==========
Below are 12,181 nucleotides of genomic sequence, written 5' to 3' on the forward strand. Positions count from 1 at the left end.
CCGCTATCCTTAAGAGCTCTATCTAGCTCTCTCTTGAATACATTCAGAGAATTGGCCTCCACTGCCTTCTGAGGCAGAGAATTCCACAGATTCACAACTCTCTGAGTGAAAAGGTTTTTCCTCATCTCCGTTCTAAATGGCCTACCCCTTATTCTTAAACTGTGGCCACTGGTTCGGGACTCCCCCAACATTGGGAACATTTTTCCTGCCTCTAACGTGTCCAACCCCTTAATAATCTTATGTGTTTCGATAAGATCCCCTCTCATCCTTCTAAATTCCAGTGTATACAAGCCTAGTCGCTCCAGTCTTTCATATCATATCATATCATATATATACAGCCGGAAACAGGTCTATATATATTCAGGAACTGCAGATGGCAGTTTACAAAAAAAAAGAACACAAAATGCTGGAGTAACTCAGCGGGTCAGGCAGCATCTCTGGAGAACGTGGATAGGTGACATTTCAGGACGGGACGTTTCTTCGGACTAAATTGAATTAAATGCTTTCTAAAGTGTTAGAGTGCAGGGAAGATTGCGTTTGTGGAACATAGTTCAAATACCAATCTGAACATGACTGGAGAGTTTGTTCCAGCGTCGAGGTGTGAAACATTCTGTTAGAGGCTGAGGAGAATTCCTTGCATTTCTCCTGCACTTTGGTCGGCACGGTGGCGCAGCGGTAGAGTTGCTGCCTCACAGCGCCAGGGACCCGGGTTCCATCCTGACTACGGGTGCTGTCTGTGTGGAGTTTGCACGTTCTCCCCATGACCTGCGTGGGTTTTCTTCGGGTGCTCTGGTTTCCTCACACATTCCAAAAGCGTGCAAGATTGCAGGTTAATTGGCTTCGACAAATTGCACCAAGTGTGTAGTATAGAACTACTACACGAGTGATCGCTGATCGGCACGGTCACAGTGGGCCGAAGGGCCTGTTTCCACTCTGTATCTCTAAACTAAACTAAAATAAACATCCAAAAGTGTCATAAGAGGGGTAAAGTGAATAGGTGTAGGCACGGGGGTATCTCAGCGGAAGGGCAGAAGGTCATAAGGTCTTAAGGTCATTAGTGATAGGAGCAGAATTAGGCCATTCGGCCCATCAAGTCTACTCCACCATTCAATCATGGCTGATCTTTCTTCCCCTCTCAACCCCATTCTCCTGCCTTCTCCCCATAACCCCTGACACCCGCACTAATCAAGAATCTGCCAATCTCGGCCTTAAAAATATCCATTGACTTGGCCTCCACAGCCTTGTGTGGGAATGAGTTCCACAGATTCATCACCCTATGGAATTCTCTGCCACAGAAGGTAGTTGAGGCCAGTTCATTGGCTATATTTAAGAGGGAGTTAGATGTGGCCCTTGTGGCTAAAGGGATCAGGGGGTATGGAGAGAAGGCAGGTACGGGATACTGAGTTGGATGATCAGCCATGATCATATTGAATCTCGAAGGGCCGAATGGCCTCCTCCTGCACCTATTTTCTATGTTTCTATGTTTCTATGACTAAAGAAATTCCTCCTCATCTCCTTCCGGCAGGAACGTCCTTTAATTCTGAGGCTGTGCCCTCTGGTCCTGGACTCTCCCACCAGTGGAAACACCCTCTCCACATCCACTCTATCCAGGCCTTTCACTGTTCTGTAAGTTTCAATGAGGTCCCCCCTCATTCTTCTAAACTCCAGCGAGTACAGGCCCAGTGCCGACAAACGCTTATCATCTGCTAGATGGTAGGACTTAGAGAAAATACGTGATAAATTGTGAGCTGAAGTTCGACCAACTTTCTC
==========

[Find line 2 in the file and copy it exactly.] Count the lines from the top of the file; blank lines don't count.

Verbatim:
CCGCTATCCTTAAGAGCTCTATCTAGCTCTCTCTTGAATACATTCAGAGAATTGGCCTCCACTGCCTTCTGAGGCAGAGAATTCCACAGATTCACAACTCTCTGAGTGAAAAGGTTTTTCCTCATCTCCGTTCTAAATGGCCTACCCCTTATTCTTAAACTGTGGCCACTGGTTCGGGACTCCCCCAACATTGGGAACATTTTTCCTGCCTCTAACGTGTCCAACCCCTTAATAATCTTATGTGTTTCGATAAGATCCCCTCTCATCCTTCTAAATTCCAGTGTATACAAGCCTAGTCGCTCCAGTCTTTCATATCATATCATATCATATATATACAGCCGGAAACAGGTCTATATATATTCAGGAACTGCAGATGGCAGTTTACAAAAAAAAAGAACACAAAATGCTGGAGTAACTCAGCGGGTCAGGCAGCATCTCTGGAGAACGTGGATAGGTGACATTTCAGGACGGGACGTTTCTTCGGACTAAATTGAATTAAATGCTTTCTAAAGTGTTAGAGTGCAGGGAAGATTGCGTTTGTGGAACATAGTTCAAATACCAATCTGAACATGACTGGAGAGTTTGTTCCAGCGTCGAGGTGTGAAACATTCTGTTAGAGGCTGAGGAGAATTCCTTGCATTTCTCCTGCACTTTGGTCGGCACGGTGGCGCAGCGGTAGAGTTGCTGCCTCACAGCGCCAGGGACCCGGGTTCCATCCTGACTACGGGTGCTGTCTGTGTGGAGTTTGCACGTTCTCCCCATGACCTGCGTGGGTTTTCTTCGGGTGCTCTGGTTTCCTCACACATTCCAAAAGCGTGCAAGATTGCAGGTTAATTGGCTTCGACAAATTGCACCAAGTGTGTAGTATAGAACTACTACACGAGTGATCGCTGATCGGCACGGTCACAGTGGGCCGAAGGGCCTGTTTCCACTCTGTATCTCTAAACTAAACTAAAATAAACATCCAAAAGTGTCATAAGAGGGGTAAAGTGAATAGGTGTAGGCACGGGGGTATCTCAGCGGAAGGGCAGAAGGTCATAAGGTCTTAAGGTCATTAGTGATAGGAGCAGAATTAGGCCATTCGGCCCATCAAGTCTACTCCACCATTCAATCATGGCTGATCTTTCTTCCCCTCTCAACCCCATTCTCCTGCCTTCTCCCCATAACCCCTGACACCCGCACTAATCAAGAATCTGCCAATCTCGGCCTTAAAAATATCCATTGACTTGGCCTCCACAGCCTTGTGTGGGAATGAGTTCCACAGATTCATCACCCTATGGAATTCTCTGCCACAGAAGGTAGTTGAGGCCAGTTCATTGGCTATATTTAAGAGGGAGTTAGATGTGGCCCTTGTGGCTAAAGGGATCAGGGGGTATGGAGAGAAGGCAGGTACGGGATACTGAGTTGGATGATCAGCCATGATCATATTGAATCTCGAAGGGCCGAATGGCCTCCTCCTGCACCTATTTTCTATGTTTCTATGTTTCTATGACTAAAGAAATTCCTCCTCATCTCCTTCCGGCAGGAACGTCCTTTAATTCTGAGGCTGTGCCCTCTGGTCCTGGACTCTCCCACCAGTGGAAACACCCTCTCCACATCCACTCTATCCAGGCCTTTCACTGTTCTGTAAGTTTCAATGAGGTCCCCCCTCATTCTTCTAAACTCCAGCGAGTACAGGCCCAGTGCCGACAAACGCTTATCATCTGCTAGATGGTAGGACTTAGAGAAAATACGTGATAAATTGTGAGCTGAAGTTCGACCAACTTTCTC